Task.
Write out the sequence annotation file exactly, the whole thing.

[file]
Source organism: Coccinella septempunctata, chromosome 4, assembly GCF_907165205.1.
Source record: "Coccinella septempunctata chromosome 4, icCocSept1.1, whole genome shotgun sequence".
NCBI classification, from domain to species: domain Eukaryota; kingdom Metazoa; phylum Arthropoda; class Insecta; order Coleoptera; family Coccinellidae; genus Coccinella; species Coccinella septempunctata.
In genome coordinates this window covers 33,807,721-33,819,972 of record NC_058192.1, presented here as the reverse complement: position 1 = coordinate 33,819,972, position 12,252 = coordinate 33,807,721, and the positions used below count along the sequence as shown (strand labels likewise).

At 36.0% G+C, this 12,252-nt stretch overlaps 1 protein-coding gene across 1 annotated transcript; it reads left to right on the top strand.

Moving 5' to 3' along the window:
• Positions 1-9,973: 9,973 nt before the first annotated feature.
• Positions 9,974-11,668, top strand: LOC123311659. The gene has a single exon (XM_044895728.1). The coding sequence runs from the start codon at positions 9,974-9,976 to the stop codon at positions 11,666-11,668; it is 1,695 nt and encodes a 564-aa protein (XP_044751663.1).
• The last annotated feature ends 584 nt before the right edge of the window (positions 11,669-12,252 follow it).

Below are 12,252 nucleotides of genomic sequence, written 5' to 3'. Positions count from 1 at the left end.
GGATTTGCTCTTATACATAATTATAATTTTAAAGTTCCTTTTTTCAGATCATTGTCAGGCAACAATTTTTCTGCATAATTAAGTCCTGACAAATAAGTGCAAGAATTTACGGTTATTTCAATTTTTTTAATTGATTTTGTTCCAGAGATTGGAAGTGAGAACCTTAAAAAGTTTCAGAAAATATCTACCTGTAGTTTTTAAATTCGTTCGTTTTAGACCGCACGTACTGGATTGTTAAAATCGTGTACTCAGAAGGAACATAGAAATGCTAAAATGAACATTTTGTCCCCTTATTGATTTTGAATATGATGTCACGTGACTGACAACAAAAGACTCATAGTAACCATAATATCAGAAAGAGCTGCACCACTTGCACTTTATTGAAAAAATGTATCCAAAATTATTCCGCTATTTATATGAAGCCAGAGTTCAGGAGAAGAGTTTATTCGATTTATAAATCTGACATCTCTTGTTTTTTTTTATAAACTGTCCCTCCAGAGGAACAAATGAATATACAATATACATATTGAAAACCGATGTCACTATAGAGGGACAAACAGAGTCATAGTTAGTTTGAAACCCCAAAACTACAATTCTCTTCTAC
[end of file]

Source organism: Coccinella septempunctata, chromosome 4, assembly GCF_907165205.1.
Source record: "Coccinella septempunctata chromosome 4, icCocSept1.1, whole genome shotgun sequence".
NCBI classification, from domain to species: domain Eukaryota; kingdom Metazoa; phylum Arthropoda; class Insecta; order Coleoptera; family Coccinellidae; genus Coccinella; species Coccinella septempunctata.
In genome coordinates this window covers 33,807,721-33,819,972 of record NC_058192.1, presented here as the reverse complement: position 1 = coordinate 33,819,972, position 12,252 = coordinate 33,807,721, and the positions used below count along the sequence as shown (strand labels likewise).

At 36.0% G+C, this 12,252-nt stretch overlaps 1 protein-coding gene across 1 annotated transcript; it reads left to right on the top strand.

Moving 5' to 3' along the window:
• Positions 1-9,973: 9,973 nt before the first annotated feature.
• Positions 9,974-11,668, top strand: LOC123311659. The gene has a single exon (XM_044895728.1). The coding sequence runs from the start codon at positions 9,974-9,976 to the stop codon at positions 11,666-11,668; it is 1,695 nt and encodes a 564-aa protein (XP_044751663.1).
• The last annotated feature ends 584 nt before the right edge of the window (positions 11,669-12,252 follow it).

Below are 12,252 nucleotides of genomic sequence, written 5' to 3'. Positions count from 1 at the left end.
GGATTTGCTCTTATACATAATTATAATTTTAAAGTTCCTTTTTTCAGATCATTGTCAGGCAACAATTTTTCTGCATAATTAAGTCCTGACAAATAAGTGCAAGAATTTACGGTTATTTCAATTTTTTTAATTGATTTTGTTCCAGAGATTGGAAGTGAGAACCTTAAAAAGTTTCAGAAAATATCTACCTGTAGTTTTTAAATTCGTTCGTTTTAGACCGCACGTACTGGATTGTTAAAATCGTGTACTCAGAAGGAACATAGAAATGCTAAAATGAACATTTTGTCCCCTTATTGATTTTGAATATGATGTCACGTGACTGACAACAAAAGACTCATAGTAACCATAATATCAGAAAGAGCTGCACCACTTGCACTTTATTGAAAAAATGTATCCAAAATTATTCCGCTATTTATATGAAGCCAGAGTTCAGGAGAAGAGTTTATTCGATTTATAAATCTGACATCTCTTGTTTTTTTTTATAAACTGTCCCTCCAGAGGAACAAATGAATATACAATATACATATTGAAAACCGATGTCACTATAGAGGGACAAACAGAGTCATAGTTAGTTTGAAACCCCAAAACTACAATTCTCTTCTAC